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Date: -- (:)
From: John Max Skaller <skaller@o...>
Subject: Re: [Caml-list] User library license
Brian Hurt wrote:


> There is a theory in IP law circles that the *only* way a copyrightable
> work can become public domain is for the copyright to expire.  And that 
> simply distributing the work without a license doesn't mean that a license 
> (with arbitrary terms) could be imposed at a later point.


There is a very serious fundamental flaw of understanding here.

A (typical) licence does NOT impose any constraints on the client.
Totally to the contrary, a licence applies constraints on the vendor.

The client is first restricted by copyright laws, and then
the licence RELEASES the client from certain constraints
of the copyright under certain conditions, and as such
the licence is a UNILATERAL PROMISE BY THE AUTHOR/VENDOR.

The licence is NOT any kind of agreement.

In a court, the author might sue the client for breaching
copyright, and the client might claim that the use
was in accordance with the licence .. and
THE ONUS IS ON THE CLIENT TO PROVE THE AUTHOR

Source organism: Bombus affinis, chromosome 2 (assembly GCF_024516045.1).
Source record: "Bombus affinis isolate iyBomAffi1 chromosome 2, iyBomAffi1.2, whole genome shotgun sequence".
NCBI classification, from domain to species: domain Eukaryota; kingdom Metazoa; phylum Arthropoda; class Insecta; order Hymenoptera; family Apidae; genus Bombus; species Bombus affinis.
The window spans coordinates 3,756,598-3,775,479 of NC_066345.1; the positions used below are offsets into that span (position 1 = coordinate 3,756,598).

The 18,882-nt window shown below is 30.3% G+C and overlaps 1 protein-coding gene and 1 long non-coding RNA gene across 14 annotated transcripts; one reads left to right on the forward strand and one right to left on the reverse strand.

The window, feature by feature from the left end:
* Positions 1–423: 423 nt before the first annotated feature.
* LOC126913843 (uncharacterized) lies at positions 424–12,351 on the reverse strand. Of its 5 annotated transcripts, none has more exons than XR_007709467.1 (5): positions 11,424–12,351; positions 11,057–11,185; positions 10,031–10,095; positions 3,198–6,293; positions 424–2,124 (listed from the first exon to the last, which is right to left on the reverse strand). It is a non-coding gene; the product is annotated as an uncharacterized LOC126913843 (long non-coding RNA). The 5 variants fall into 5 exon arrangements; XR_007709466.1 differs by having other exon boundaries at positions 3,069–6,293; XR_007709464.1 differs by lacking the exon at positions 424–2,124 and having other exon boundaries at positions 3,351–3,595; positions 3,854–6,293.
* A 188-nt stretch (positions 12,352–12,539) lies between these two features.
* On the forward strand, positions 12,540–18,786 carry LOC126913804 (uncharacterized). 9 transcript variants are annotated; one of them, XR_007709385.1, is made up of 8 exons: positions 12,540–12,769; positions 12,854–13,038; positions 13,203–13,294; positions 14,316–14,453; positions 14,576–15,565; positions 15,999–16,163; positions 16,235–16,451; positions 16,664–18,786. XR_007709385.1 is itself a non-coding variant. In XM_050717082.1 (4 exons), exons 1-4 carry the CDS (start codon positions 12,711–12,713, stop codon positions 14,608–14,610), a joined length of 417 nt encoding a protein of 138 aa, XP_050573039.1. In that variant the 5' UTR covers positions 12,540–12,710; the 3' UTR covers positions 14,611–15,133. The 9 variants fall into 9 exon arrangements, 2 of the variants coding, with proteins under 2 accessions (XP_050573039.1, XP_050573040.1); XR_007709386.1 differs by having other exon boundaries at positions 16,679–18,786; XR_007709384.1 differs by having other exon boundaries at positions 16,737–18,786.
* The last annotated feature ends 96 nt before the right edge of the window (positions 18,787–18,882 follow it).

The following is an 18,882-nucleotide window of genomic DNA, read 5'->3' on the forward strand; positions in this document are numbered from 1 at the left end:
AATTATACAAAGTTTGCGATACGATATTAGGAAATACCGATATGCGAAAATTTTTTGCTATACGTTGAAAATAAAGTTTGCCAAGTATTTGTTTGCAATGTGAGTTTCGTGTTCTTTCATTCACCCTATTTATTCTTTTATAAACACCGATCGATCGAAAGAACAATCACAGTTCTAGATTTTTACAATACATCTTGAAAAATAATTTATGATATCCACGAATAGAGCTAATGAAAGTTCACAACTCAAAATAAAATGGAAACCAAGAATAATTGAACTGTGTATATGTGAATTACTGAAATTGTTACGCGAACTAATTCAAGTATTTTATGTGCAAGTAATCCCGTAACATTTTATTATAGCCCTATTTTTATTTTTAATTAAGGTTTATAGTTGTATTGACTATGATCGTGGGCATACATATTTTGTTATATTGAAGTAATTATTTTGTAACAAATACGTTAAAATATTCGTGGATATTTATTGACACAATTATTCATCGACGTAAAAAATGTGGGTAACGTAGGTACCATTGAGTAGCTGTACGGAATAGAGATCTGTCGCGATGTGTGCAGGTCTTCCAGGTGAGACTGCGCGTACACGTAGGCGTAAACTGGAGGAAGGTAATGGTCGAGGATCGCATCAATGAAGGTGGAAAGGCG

PERMITTED THE USE e made of the code which would
otherwise breach copyright.

I would not like to have to prove that since I do NOT
have a signed piece of paper with the authors permission
to make such copies as would otherwise be proscribed.
I'd probably only feel confident if the source was
encrypted and signed by PGP and matched the authors loudly
proclaimed public key. I think a judge would believe that.

So you can see that companies have a twofold problem with
GPL and other such licences: first is that they may
not feel they can use the code with the permissions granted
by the author, and second that they have grave doubts
they can actually prove those permissions were granted.

BTW: I wonder what would happen if say Microsoft breached
GPL. It would be funny because I don't think GNU could sue them.
i mean, even if the case were proved, it is a civil matter and
they'd have to sue for damages .. only GNU doesn't make any money
out of their code and so the damages would have to be zero :-)

I suspect RedHat could sue for damages .. and might actually
be awarded a non-zero sum, but the best GNU would ever get
is an order to stop distribution.

-- 
John Max Skaller, mailto:skaller@ozemail.com.au
snail:10/1 Toxteth Rd, Glebe, NSW 2037, Australia.
voice:61-2-9660-0850


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